When I first covered the 4.5 update for Airfoil, which added extended AirPlay support and remote controls for compatible apps, a reader suggested an interesting hack or, better, workflow for wireless audio in the comments: given Airfoil’s capability of sending audio from a single source to multiple speakers or devices at once, it was possible to send audio from iOS to the Mac using AirServer, and then pass along data from AirServer (which acts as an AirPlay receiver on the Mac) to speakers recognized by Airfoil. Later, another reader chimed in to say that, considering Airfoil’s recent improvements, there was no need to install a separate app — Airfoil Speakers itself could handle the AirPlay stream from iOS to OS X, and then be used as an input source in Airfoil. When combined with an app like Reemote, this setup would allow you to send audio from an iPhone or iPad to the Mac wirelessly, from the Mac to another set of speakers or computers, and then control everything from iOS.
I decided to try out what those readers recommended, and I was pleased with the results and the performances of Airfoil. First off, I tested all this in my office room, where I have an iMac connected to an AirPort Express which is connected to a set of speakers on my desk. According to my readers’ tips, the method described above would allow me to push a podcast or music from the iPhone to the Mac, and have audio both on the iMac and external speakers because of Airfoil’s centralized audio system. So here’s what I did: I installed Airfoil on my Mac, and fired up both Airfoil and Airfoil Speakers. The Speakers app is the receiver that shows up on the AirPlay menu in iOS. On the Mac, I also installed the Reemote Server, a desktop utility that makes Airfoil devices available for control on iOS through the Reemote app for iPhone and iPad.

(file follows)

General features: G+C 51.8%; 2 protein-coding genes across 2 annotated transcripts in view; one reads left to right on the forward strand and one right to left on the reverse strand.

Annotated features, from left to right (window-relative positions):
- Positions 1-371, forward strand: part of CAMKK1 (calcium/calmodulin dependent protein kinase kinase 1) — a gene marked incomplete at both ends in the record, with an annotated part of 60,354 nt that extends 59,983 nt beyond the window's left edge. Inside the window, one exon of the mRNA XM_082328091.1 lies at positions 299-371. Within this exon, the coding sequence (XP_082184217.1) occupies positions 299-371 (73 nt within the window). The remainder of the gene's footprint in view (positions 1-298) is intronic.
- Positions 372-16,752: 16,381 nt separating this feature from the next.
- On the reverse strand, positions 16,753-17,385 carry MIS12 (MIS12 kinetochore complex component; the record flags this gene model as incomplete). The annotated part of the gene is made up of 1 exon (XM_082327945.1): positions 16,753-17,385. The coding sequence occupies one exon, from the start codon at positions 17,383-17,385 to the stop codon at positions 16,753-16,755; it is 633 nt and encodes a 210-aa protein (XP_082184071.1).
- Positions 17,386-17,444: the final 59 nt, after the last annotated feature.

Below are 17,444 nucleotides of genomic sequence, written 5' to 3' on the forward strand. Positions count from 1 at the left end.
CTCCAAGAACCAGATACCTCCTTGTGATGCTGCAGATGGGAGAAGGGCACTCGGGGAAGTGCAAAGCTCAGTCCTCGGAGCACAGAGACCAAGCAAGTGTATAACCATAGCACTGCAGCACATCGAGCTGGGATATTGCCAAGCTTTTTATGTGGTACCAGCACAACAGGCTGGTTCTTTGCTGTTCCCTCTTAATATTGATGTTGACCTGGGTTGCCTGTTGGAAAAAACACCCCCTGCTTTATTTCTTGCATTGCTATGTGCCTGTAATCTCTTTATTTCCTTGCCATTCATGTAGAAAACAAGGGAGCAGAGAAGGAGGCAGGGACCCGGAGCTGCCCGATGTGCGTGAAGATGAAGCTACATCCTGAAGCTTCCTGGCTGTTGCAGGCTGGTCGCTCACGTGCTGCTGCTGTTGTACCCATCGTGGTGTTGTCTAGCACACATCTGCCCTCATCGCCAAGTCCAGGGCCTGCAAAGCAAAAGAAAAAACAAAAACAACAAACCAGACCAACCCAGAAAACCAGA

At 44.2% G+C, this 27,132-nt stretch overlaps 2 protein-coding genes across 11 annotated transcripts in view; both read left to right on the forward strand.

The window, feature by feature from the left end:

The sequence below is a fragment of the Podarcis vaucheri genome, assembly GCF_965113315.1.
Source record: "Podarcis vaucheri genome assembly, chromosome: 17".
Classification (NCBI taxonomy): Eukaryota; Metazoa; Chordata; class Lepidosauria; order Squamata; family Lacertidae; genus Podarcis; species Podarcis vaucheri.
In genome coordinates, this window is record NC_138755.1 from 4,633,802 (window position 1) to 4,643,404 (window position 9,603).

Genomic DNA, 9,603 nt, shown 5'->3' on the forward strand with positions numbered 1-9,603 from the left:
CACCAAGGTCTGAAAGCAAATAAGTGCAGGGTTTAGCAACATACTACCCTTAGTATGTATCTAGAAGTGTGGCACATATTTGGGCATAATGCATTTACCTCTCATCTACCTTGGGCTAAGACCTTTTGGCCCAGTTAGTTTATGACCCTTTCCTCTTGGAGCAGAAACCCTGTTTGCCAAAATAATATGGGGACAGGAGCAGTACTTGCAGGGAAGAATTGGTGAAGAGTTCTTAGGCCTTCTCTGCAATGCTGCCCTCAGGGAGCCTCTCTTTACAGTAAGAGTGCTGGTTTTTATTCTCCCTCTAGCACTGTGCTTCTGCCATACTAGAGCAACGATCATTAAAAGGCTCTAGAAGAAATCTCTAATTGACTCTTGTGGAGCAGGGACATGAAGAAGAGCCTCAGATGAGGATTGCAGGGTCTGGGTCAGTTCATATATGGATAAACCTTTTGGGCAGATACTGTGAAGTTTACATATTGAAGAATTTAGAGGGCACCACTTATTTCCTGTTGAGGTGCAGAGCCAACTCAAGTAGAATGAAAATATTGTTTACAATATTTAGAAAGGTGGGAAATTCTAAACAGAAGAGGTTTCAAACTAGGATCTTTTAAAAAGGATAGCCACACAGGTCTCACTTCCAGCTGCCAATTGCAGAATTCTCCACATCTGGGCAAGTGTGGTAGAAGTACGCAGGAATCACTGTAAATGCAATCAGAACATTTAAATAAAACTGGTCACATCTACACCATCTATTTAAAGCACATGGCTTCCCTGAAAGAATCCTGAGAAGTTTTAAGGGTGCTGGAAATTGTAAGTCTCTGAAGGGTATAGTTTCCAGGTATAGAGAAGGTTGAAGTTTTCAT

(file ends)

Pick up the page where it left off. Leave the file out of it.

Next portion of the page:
On my iPad, I launched the Music app and started playing a song, which I sent via AirPlay to Airfoil Speakers. Unsurprisingly, the song started playing within seconds on my iMac. Once audio was playing through my Mac’s speakers, I switched to Airfoil, set Airfoil Speakers as the source, and told the app to keep sending audio to the Mac’s internal speakers, but also to the AirPort Express. Within seconds, the song that was stored on my iPad was playing both on the iMac and the desktop speakers. But what if I wanted to control the audio levels, or hypothetically send that song to another computer running Airfoil downstairs? I opened the Reemote app on my device, and it immediately discovered the Reemote Server I installed on my computer. And because the Reemote Server plugs into Airfoil, Reemote can activate/deactivate and control audio levels of Airfoil devices. I managed to adjust audio on the external speakers during a podcast, or stop sending to the iMac altogether during another song. All while AirPlay was sending audio to the Mac, the Mac was parsing data through Airfoil Speakers and Airfoil was forwarding audio to two speakers at once. Obviously, you can control volume, balance and play around with the Equalizer from Airfoil’s own settings — I wish Reemote for iOS supported this, but on the other hand it was nice to see Reemote for Airfoil also had other functionalities like direct media control for apps like Spotify, iTunes, and more.
Airfoil is a versatile app, and I know with this mini-tutorial I’ve only scratched the surface of what’s possible to achieve with AirPlay, multiple computers, and a set of good speakers. However, this kind of iOS integration shows that there’s a lot of room for customization when you know what you want to achieve — you just need to find the right apps for the job.
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